Some people still like to have a “main” function. That’s cool. Just do it like this:

import stuff

def main():
  stuff.print_stuff()
  print("more stuff!")

if __name__ == '__main__':
  main()

For more information, read this Stack Overflow article:
What does if __name__ == “__main__”: do?

Surviving Without Python


Python is such a popular language for good reason: Its principles are strong. However, if Python is “the second-best language for everything”… that means the first-best is often chosen instead. Oh no! How can Pythonistas survive a project or workplace without our favorite language?

Personally, even though I love Python, I don’t use it daily at my full time job. Nevertheless, Pythonic thinking guides my whole approach to software. I will talk about how the things that make Python great can be applied to non-Python places in three primary ways:

  1. Principles from the Zen of Python
  2. Projects that partially use Python
  3. People who build strong, healthy community

Check out my talk, Surviving Without Python, from PyOhio 2019! It was one of the most meaningful talks I’ve ever given.

Sprint Planning Sucks. Can It Be Fixed?

Warning: This article contains strong opinions that might not be suitable for all audiences. Reader discretion is advised.

It’s Monday morning. After an all-too-short weekend and rush hour traffic, you finally arrive at the office. You throw your bag down at your desk, run to the break room, and queue up for coffee. As the next pot is brewing, you check your phone. It’s 8:44am… now 8:45am, and DING! A meeting reminder appears:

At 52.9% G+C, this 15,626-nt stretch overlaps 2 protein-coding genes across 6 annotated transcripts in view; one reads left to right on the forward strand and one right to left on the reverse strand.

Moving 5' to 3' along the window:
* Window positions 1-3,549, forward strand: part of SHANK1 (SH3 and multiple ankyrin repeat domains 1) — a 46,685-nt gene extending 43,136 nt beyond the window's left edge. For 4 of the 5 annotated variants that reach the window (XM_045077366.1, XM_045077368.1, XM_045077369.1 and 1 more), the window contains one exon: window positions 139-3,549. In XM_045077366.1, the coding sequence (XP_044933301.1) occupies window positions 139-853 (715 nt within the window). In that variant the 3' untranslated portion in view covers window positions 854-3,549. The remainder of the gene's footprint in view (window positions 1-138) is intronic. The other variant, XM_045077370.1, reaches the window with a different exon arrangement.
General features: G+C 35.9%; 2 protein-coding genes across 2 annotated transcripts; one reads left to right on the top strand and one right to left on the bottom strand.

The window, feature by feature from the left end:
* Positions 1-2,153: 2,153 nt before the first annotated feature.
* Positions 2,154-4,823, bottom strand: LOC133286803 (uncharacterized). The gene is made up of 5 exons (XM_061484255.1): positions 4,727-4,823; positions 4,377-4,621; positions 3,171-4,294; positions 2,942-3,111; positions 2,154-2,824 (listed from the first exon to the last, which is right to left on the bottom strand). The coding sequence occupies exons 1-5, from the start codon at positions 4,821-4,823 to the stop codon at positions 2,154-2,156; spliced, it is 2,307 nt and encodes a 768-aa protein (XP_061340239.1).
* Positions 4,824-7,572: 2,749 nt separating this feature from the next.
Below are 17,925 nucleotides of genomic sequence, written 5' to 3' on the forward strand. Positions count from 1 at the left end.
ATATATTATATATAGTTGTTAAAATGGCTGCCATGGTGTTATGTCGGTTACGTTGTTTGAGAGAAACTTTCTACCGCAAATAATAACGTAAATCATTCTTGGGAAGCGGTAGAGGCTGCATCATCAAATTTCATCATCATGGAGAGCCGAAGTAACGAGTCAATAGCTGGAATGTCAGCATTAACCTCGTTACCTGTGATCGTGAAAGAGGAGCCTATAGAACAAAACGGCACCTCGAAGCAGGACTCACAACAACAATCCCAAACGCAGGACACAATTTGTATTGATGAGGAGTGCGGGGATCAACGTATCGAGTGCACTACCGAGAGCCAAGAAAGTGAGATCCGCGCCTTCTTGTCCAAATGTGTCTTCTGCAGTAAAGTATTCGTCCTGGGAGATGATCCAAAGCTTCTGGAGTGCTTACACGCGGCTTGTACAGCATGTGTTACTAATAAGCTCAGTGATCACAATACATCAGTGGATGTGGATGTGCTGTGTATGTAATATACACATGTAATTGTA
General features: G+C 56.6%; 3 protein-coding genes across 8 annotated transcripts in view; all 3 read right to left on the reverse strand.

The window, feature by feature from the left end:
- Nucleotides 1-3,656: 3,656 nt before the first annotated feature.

Sprint Planning – 9am to 3pm.

.

What’s your visceral reaction?

.

I can’t tell you mine, because I won’t put profanity on my blog.

Real Talk

In the capital-A Agile Scrum process, sprint planning is the kick-off meeting for the next iteration. The whole team comes together to talk about features, size work items with points, and commit to deliverables for the next “sprint” (typically 2 weeks long). Idealistically, team members collaborate freely as they learn about product needs and give valued input.

Let’s have some real talk, though: sprint planning sucks. Maybe that’s a harsh word, but, if you’re reading this article, then it caught your attention. Personally, my sprint planning experiences have been lousy. Why? Am I just bellyaching, or are there some serious underlying problems?

Sprint planning is a huge time commitment. 9am to 3pm is not an exaggeration. Sprint planning meetings are typically half-day to full-day affairs. Most people can’t stay focused on one thing for that long. Plus, when a sprint is only two weeks long, one hour is a big chunk of time, let alone 3, or 6, or a whole day. The longer the meeting, the higher the opportunity cost, and the deeper the boredom.

Collaboration is a farce. Planning meetings typically devolve into one “leader” (like a scrum master, product owner, or manager) pulling teeth to get info for a pre-determined list of stories. Only two people, the leader and the story-owner, end up talking, while everyone else just stares at their laptops until it’s their turn. Discussions typically don’t follow any routine beyond, “What’s the acceptance criteria?” and, “Does this look right?” with an interloper occasionally chiming in. Each team member typically gets only a few minutes of value out of an hours-long ordeal. That’s an inefficient use of everyone’s time.